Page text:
You’ve been involved in an accident. After receiving the proper medical care, you’re left to wonder: Who is responsible for the damage to my car?
For accidents that include another driver, that person’s auto insurance company may be responsible for damages—especially if he or she was at fault. If you caused the accident and have collision coverage, your insurance company will most likely take care of your vehicle’s damage and pay for the other driver’s repairs.
This process gets complicated when an insurance company refuses to accept liability for the damage. In the state of Washington, insurance providers are required to cover repairs that restore your car to the way it was before the accident. They must also assist with “loss of use” transportation while your vehicle gets repaired—usually in the form of a rental car.
What to Do If Your Car is Totaled
If your vehicle’s damage exceeds the car’s fair market value, the insurance company may declare it a “total loss.” In this case, you receive compensation for what your vehicle was worth immediately preceding the accident.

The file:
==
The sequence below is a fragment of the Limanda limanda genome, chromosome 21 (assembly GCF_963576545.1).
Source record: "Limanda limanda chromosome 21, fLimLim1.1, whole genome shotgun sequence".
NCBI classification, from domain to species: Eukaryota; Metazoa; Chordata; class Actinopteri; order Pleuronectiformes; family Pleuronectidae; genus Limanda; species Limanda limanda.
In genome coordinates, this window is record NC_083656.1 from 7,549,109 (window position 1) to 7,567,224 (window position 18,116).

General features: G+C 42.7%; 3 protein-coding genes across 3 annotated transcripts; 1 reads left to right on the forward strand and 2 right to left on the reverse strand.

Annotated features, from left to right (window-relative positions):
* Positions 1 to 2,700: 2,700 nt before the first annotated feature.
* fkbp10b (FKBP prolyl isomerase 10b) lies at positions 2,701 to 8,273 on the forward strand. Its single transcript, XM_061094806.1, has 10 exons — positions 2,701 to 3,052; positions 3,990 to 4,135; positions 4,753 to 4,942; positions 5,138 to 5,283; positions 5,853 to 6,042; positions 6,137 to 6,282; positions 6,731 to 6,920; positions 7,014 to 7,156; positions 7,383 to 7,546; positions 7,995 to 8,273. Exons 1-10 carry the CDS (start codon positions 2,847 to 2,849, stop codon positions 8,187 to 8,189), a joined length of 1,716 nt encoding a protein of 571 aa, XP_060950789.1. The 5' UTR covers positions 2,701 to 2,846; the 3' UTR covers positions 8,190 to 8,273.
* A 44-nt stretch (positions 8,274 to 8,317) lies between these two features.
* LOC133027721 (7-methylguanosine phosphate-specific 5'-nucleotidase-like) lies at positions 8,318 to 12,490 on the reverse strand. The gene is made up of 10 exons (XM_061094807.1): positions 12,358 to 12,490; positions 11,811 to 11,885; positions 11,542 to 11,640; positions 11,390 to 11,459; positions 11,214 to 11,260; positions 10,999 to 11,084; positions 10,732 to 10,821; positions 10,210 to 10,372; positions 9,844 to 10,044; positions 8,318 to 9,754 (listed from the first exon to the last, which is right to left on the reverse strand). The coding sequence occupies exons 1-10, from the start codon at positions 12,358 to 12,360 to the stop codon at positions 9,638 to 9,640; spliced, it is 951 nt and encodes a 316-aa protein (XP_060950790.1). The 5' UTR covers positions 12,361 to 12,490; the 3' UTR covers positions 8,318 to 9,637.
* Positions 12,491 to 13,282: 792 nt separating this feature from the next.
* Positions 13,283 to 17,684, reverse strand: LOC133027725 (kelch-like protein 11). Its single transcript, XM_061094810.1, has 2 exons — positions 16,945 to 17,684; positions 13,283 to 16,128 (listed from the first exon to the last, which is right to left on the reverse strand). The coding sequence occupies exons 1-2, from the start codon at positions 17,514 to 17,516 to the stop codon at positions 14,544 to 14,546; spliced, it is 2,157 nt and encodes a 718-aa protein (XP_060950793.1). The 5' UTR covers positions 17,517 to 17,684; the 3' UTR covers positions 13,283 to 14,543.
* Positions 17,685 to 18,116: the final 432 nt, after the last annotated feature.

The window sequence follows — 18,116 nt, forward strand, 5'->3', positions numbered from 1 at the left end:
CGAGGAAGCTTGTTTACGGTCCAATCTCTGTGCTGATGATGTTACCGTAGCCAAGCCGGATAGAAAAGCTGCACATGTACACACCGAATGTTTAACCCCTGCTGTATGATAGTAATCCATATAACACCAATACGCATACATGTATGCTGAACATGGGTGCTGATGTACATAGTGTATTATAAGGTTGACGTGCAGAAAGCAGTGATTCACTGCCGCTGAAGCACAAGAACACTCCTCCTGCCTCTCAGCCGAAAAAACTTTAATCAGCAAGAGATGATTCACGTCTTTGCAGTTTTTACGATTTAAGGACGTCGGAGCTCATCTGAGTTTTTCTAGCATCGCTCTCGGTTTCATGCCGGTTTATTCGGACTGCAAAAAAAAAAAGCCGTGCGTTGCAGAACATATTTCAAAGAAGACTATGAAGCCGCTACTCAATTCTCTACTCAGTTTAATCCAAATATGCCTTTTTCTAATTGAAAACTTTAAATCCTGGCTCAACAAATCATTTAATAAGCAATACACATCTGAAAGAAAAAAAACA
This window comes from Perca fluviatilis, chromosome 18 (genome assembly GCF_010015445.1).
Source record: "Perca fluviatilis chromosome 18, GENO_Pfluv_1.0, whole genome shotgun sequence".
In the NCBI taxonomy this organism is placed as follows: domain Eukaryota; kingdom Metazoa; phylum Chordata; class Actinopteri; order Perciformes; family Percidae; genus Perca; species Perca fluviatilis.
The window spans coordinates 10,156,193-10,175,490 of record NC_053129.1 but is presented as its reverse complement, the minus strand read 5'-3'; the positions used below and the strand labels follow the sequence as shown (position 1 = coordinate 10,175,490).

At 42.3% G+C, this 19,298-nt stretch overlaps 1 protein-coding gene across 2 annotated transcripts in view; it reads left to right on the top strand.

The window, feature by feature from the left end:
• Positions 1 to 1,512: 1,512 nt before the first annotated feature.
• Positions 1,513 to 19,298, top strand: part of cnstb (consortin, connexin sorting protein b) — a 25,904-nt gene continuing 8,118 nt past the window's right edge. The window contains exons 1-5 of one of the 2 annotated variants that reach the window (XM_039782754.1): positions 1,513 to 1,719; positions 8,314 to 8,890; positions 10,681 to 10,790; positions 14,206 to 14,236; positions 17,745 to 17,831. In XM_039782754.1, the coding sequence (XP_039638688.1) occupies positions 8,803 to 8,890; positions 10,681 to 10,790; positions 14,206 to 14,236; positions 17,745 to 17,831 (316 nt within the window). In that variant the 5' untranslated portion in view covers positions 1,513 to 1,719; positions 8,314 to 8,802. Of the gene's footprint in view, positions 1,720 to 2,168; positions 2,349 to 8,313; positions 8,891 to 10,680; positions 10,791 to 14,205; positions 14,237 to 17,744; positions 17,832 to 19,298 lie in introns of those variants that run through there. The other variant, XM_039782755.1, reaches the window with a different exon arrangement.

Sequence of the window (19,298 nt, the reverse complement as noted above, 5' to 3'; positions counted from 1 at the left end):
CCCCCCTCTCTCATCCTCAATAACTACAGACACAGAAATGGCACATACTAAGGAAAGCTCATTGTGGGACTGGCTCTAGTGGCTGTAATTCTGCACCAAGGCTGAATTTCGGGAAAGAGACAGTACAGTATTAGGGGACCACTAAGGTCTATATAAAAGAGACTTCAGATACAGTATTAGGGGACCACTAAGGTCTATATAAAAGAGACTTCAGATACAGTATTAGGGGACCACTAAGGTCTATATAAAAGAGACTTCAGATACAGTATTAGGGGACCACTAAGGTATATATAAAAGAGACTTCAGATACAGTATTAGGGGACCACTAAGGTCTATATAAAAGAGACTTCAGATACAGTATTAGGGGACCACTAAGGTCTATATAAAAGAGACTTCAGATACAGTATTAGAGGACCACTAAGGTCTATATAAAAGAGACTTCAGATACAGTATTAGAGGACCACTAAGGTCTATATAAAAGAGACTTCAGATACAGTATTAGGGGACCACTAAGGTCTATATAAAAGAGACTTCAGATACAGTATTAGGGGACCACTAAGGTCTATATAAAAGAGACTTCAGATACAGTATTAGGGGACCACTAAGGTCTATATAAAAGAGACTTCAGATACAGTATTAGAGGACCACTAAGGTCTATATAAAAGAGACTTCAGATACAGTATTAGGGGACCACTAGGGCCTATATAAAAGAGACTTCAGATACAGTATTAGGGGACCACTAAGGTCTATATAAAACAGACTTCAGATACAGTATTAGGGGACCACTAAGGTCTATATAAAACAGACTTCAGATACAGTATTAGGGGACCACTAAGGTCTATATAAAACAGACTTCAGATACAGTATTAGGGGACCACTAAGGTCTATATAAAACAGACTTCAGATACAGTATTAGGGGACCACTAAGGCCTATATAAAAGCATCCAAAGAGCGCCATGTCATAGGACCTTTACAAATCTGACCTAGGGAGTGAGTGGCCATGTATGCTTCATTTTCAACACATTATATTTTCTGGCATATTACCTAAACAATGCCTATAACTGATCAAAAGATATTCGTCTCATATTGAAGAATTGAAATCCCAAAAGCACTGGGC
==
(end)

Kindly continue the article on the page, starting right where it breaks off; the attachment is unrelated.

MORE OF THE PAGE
Sometimes, you will not agree with the insurer on your car’s value. To dispute the value with your own insurance company, you can hire an outside appraiser to evaluate the vehicle’s worth. If you’re dealing with another driver’s insurance company, you can use your collision coverage to file a claim with your insurer—and if you don’t have collision coverage, you have the right to contact an attorney for legal advice.
Filing Your Property Damage Claim
Immediately following the accident, be sure to exchange insurance information with any other drivers involved. Do not leave before law enforcement arrives to compile an accident report—you’ll need these details to process your insurance claim.
In addition to the police report, document every aspect of the accident . Jot down notes about the road conditions, how fast you were driving, and any potential distractions in the area. Take as many photographs as possible, documenting exterior and interior damage, and any personal belongings inside your vehicle—including jewelry, eyeglasses, laptops, and mobile devices.
These details will help form a strong foundation for your property damage claim. If you’ve been involved in an accident, please reach out for a free consultation to see if you are eligible for compensation.